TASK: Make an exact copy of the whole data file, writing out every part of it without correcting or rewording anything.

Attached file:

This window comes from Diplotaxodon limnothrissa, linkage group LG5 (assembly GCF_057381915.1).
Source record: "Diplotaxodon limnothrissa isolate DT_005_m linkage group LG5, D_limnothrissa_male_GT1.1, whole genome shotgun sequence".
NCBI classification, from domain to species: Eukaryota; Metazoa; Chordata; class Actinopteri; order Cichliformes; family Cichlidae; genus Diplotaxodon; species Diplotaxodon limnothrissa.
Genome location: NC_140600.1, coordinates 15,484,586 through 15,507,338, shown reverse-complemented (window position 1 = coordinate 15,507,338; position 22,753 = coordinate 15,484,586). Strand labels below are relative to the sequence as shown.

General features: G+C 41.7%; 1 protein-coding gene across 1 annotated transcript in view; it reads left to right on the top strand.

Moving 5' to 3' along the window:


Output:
This window comes from Diplotaxodon limnothrissa, linkage group LG5 (assembly GCF_057381915.1).
Source record: "Diplotaxodon limnothrissa isolate DT_005_m linkage group LG5, D_limnothrissa_male_GT1.1, whole genome shotgun sequence".
NCBI classification, from domain to species: Eukaryota; Metazoa; Chordata; class Actinopteri; order Cichliformes; family Cichlidae; genus Diplotaxodon; species Diplotaxodon limnothrissa.
Genome location: NC_140600.1, coordinates 15,484,586 through 15,507,338, shown reverse-complemented (window position 1 = coordinate 15,507,338; position 22,753 = coordinate 15,484,586). Strand labels below are relative to the sequence as shown.

General features: G+C 41.7%; 1 protein-coding gene across 1 annotated transcript in view; it reads left to right on the top strand.

Moving 5' to 3' along the window: